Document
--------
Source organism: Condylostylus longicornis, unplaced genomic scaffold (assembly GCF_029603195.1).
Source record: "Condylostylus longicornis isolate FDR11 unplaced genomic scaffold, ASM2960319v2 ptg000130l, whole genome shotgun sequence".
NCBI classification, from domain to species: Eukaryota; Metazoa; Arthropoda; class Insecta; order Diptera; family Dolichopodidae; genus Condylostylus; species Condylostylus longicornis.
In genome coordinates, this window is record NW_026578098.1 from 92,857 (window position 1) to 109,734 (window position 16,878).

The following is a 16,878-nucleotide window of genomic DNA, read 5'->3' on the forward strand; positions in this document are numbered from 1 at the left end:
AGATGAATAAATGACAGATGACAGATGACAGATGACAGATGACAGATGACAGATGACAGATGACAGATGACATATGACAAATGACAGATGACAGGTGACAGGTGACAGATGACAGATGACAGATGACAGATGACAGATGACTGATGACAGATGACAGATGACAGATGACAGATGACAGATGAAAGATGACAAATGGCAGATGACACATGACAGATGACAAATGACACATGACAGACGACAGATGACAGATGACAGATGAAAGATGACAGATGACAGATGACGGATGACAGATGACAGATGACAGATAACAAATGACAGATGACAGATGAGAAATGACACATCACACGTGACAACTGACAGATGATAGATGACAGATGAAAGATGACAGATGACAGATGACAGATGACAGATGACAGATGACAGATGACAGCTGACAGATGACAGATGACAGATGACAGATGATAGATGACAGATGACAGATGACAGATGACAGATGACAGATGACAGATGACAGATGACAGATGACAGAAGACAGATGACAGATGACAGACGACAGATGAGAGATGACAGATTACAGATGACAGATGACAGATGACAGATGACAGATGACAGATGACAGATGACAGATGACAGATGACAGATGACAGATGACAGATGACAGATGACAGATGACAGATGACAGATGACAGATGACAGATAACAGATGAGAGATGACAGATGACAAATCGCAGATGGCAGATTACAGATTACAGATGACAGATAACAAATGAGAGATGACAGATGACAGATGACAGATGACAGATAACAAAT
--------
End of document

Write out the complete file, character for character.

Source organism: Condylostylus longicornis, unplaced genomic scaffold (assembly GCF_029603195.1).
Source record: "Condylostylus longicornis isolate FDR11 unplaced genomic scaffold, ASM2960319v2 ptg000130l, whole genome shotgun sequence".
NCBI classification, from domain to species: Eukaryota; Metazoa; Arthropoda; class Insecta; order Diptera; family Dolichopodidae; genus Condylostylus; species Condylostylus longicornis.
In genome coordinates, this window is record NW_026578098.1 from 92,857 (window position 1) to 109,734 (window position 16,878).

The following is a 16,878-nucleotide window of genomic DNA, read 5'->3' on the forward strand; positions in this document are numbered from 1 at the left end:
AGATGAATAAATGACAGATGACAGATGACAGATGACAGATGACAGATGACAGATGACAGATGACAGATGACATATGACAAATGACAGATGACAGGTGACAGGTGACAGATGACAGATGACAGATGACAGATGACAGATGACTGATGACAGATGACAGATGACAGATGACAGATGACAGATGAAAGATGACAAATGGCAGATGACACATGACAGATGACAAATGACACATGACAGACGACAGATGACAGATGACAGATGAAAGATGACAGATGACAGATGACGGATGACAGATGACAGATGACAGATAACAAATGACAGATGACAGATGAGAAATGACACATCACACGTGACAACTGACAGATGATAGATGACAGATGAAAGATGACAGATGACAGATGACAGATGACAGATGACAGATGACAGATGACAGCTGACAGATGACAGATGACAGATGACAGATGATAGATGACAGATGACAGATGACAGATGACAGATGACAGATGACAGATGACAGATGACAGATGACAGAAGACAGATGACAGATGACAGACGACAGATGAGAGATGACAGATTACAGATGACAGATGACAGATGACAGATGACAGATGACAGATGACAGATGACAGATGACAGATGACAGATGACAGATGACAGATGACAGATGACAGATGACAGATGACAGATGACAGATGACAGATAACAGATGAGAGATGACAGATGACAAATCGCAGATGGCAGATTACAGATTACAGATGACAGATAACAAATGAGAGATGACAGATGACAGATGACAGATGACAGATAACAAAT